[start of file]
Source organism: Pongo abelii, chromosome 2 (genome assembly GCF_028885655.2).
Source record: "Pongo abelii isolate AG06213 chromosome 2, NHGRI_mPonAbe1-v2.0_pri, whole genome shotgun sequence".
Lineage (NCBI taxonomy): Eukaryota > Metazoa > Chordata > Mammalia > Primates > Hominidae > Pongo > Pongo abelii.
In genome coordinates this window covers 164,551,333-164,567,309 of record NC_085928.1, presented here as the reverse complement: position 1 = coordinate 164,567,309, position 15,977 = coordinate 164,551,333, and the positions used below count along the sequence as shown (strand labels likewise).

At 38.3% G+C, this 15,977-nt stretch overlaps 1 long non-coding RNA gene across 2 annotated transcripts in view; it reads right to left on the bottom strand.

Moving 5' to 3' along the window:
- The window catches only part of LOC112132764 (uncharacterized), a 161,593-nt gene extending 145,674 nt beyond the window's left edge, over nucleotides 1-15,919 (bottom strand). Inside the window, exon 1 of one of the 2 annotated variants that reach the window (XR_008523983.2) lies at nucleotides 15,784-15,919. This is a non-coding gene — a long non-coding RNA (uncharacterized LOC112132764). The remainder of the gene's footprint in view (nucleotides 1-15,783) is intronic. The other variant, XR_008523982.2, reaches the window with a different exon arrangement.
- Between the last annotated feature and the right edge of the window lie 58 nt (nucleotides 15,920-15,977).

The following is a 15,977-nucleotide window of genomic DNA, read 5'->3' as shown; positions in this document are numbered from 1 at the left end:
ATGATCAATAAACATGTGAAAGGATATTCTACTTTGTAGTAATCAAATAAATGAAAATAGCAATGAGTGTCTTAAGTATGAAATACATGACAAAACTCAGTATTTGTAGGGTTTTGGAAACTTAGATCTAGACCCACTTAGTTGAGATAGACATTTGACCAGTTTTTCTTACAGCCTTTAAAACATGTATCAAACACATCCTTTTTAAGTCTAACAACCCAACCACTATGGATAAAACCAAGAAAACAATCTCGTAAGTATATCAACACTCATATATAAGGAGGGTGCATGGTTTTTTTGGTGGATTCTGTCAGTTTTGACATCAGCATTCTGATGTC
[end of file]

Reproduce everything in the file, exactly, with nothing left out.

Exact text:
Source organism: Pongo abelii, chromosome 2 (genome assembly GCF_028885655.2).
Source record: "Pongo abelii isolate AG06213 chromosome 2, NHGRI_mPonAbe1-v2.0_pri, whole genome shotgun sequence".
Lineage (NCBI taxonomy): Eukaryota > Metazoa > Chordata > Mammalia > Primates > Hominidae > Pongo > Pongo abelii.
In genome coordinates this window covers 164,551,333-164,567,309 of record NC_085928.1, presented here as the reverse complement: position 1 = coordinate 164,567,309, position 15,977 = coordinate 164,551,333, and the positions used below count along the sequence as shown (strand labels likewise).

At 38.3% G+C, this 15,977-nt stretch overlaps 1 long non-coding RNA gene across 2 annotated transcripts in view; it reads right to left on the bottom strand.

Moving 5' to 3' along the window:
- The window catches only part of LOC112132764 (uncharacterized), a 161,593-nt gene extending 145,674 nt beyond the window's left edge, over nucleotides 1-15,919 (bottom strand). Inside the window, exon 1 of one of the 2 annotated variants that reach the window (XR_008523983.2) lies at nucleotides 15,784-15,919. This is a non-coding gene — a long non-coding RNA (uncharacterized LOC112132764). The remainder of the gene's footprint in view (nucleotides 1-15,783) is intronic. The other variant, XR_008523982.2, reaches the window with a different exon arrangement.
- Between the last annotated feature and the right edge of the window lie 58 nt (nucleotides 15,920-15,977).

The following is a 15,977-nucleotide window of genomic DNA, read 5'->3' as shown; positions in this document are numbered from 1 at the left end:
ATGATCAATAAACATGTGAAAGGATATTCTACTTTGTAGTAATCAAATAAATGAAAATAGCAATGAGTGTCTTAAGTATGAAATACATGACAAAACTCAGTATTTGTAGGGTTTTGGAAACTTAGATCTAGACCCACTTAGTTGAGATAGACATTTGACCAGTTTTTCTTACAGCCTTTAAAACATGTATCAAACACATCCTTTTTAAGTCTAACAACCCAACCACTATGGATAAAACCAAGAAAACAATCTCGTAAGTATATCAACACTCATATATAAGGAGGGTGCATGGTTTTTTTGGTGGATTCTGTCAGTTTTGACATCAGCATTCTGATGTC